But, the first stage for Mars One is conceptual design. They have to convene a gallery of talented engineers and architects to visualize what Martian structures would look like and how they would function. They have to consider air, heating, cooling and insomnia. Next is an astronaut selection program. That will be the most challenging aspect of the project; finding people willing to give up so much of their lives for something so incredibly unknown. They hope to start taking applications from prospective astronauts soon. As with anything so extraordinary, hope is the first and most significant investment. Yet, Mars One seems undeterred.
Their literature indicates that residency on the colony will be permanent. I don’t know how that will work out for some people. Personally, I’m a creature of habit and enjoy certain comforts here on Earth. I believe, though, that Mars One will have to reconsider that aspect of the project, since plenty of people may get homesick; while others will be so incorrigible they need to be sent back to Earth. Unless they can meet an untimely death and their bodies be used for fertilizer.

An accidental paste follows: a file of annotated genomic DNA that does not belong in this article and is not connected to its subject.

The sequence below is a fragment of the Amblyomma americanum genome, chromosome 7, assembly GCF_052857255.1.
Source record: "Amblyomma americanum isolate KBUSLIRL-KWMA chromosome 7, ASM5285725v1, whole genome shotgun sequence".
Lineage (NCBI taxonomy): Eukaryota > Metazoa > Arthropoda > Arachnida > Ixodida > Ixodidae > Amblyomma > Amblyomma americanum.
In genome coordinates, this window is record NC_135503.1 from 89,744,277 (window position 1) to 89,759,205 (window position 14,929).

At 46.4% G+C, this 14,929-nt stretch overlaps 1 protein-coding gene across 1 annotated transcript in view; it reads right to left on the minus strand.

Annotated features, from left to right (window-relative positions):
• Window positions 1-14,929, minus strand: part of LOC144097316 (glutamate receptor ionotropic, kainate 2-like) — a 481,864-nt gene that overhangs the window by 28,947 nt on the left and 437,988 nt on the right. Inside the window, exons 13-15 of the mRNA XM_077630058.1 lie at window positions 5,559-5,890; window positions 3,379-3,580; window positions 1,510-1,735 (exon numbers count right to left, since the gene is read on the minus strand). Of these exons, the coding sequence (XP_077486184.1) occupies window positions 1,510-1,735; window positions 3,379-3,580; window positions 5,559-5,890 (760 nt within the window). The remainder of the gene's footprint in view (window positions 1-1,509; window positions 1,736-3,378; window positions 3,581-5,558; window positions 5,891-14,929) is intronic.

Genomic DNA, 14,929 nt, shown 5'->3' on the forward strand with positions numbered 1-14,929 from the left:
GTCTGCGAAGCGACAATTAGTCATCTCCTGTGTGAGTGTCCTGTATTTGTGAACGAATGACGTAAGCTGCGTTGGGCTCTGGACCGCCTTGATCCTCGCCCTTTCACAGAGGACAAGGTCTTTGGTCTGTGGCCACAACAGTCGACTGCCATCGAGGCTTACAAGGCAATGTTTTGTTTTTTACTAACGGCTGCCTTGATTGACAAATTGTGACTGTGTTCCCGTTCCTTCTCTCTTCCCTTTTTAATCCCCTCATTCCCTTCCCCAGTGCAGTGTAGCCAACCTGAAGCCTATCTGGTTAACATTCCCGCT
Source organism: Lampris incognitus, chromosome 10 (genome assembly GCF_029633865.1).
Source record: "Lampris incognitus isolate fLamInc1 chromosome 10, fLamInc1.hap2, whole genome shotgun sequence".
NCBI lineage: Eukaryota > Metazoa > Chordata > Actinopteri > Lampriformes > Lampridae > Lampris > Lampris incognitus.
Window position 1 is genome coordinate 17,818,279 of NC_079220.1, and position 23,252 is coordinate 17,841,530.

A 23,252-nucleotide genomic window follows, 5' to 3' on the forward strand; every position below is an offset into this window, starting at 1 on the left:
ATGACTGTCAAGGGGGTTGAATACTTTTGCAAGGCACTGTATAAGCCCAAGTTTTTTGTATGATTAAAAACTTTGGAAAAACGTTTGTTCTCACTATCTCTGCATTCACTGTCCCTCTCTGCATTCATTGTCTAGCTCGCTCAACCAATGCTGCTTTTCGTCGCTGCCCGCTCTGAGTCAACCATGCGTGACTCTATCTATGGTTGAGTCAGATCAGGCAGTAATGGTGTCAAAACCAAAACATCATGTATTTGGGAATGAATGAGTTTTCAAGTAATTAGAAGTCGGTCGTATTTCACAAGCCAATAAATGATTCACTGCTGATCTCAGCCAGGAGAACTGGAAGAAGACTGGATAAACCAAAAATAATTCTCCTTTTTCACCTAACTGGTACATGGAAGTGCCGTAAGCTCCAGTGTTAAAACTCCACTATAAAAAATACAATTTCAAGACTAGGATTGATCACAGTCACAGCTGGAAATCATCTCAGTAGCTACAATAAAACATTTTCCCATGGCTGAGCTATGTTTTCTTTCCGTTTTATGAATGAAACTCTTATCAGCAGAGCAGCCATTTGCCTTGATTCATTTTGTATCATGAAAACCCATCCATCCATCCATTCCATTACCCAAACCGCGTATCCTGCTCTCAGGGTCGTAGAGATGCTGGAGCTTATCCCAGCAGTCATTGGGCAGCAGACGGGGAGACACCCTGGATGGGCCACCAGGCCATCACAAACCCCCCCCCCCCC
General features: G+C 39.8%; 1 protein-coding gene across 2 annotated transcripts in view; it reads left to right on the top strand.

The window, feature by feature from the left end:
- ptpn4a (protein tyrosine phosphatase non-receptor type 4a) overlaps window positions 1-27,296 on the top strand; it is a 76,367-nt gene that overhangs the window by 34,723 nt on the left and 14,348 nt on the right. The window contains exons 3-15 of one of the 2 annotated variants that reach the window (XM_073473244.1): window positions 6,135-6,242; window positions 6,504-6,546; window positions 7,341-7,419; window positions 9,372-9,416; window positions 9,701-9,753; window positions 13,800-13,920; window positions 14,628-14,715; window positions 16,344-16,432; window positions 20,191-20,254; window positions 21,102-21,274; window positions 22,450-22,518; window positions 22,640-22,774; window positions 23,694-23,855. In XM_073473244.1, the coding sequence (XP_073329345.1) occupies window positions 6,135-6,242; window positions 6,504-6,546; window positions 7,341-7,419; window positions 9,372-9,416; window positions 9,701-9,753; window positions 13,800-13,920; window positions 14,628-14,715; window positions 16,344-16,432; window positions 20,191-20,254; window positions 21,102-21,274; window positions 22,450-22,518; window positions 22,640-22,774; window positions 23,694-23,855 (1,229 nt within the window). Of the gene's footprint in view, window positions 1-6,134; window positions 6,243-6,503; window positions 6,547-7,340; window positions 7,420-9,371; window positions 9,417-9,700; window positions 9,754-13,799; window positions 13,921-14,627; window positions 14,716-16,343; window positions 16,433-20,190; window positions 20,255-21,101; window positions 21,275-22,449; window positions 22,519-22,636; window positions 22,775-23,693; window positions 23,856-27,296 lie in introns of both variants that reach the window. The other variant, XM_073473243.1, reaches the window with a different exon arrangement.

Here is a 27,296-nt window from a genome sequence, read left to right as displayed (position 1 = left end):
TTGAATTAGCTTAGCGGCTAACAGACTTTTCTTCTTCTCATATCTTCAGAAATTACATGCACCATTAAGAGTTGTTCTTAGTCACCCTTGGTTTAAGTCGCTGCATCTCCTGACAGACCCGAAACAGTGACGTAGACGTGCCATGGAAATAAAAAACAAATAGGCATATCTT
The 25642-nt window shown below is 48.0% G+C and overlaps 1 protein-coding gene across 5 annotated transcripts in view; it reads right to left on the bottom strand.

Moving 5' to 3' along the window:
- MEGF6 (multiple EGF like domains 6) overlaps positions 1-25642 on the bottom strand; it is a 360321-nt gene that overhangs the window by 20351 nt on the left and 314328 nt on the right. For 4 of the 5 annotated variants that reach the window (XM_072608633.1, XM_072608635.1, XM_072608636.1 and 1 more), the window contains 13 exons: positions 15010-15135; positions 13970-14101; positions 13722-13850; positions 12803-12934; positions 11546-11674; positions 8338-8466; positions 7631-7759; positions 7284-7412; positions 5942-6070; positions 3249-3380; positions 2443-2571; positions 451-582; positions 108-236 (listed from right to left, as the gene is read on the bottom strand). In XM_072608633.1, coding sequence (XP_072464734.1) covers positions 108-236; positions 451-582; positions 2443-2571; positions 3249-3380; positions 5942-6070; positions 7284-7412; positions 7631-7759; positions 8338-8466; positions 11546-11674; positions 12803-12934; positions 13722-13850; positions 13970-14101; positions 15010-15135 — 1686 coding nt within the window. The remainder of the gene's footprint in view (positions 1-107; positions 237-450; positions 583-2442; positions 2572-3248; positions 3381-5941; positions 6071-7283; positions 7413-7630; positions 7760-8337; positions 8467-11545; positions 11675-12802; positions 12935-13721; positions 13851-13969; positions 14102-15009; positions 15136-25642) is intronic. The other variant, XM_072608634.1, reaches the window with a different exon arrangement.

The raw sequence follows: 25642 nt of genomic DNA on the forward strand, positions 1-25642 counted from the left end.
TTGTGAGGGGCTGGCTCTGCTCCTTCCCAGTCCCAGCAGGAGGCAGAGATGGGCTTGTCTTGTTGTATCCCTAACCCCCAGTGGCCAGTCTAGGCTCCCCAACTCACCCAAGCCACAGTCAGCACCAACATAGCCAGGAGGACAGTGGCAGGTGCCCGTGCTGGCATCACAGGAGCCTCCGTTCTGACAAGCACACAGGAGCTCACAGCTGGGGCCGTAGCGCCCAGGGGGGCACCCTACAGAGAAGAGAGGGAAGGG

I still have to give this a lot of thought. I’ll be 59 in a decade, but I already take better care of myself than most people. Hell, I take better care of my dog than most people do themselves! I figure the colony will need a technical / fiction writer anyway. I could regale the group with frightening tales of being a Democrat in a state gone wildly Republican. That surely would keep them on Mars!
But, I have plenty of questions.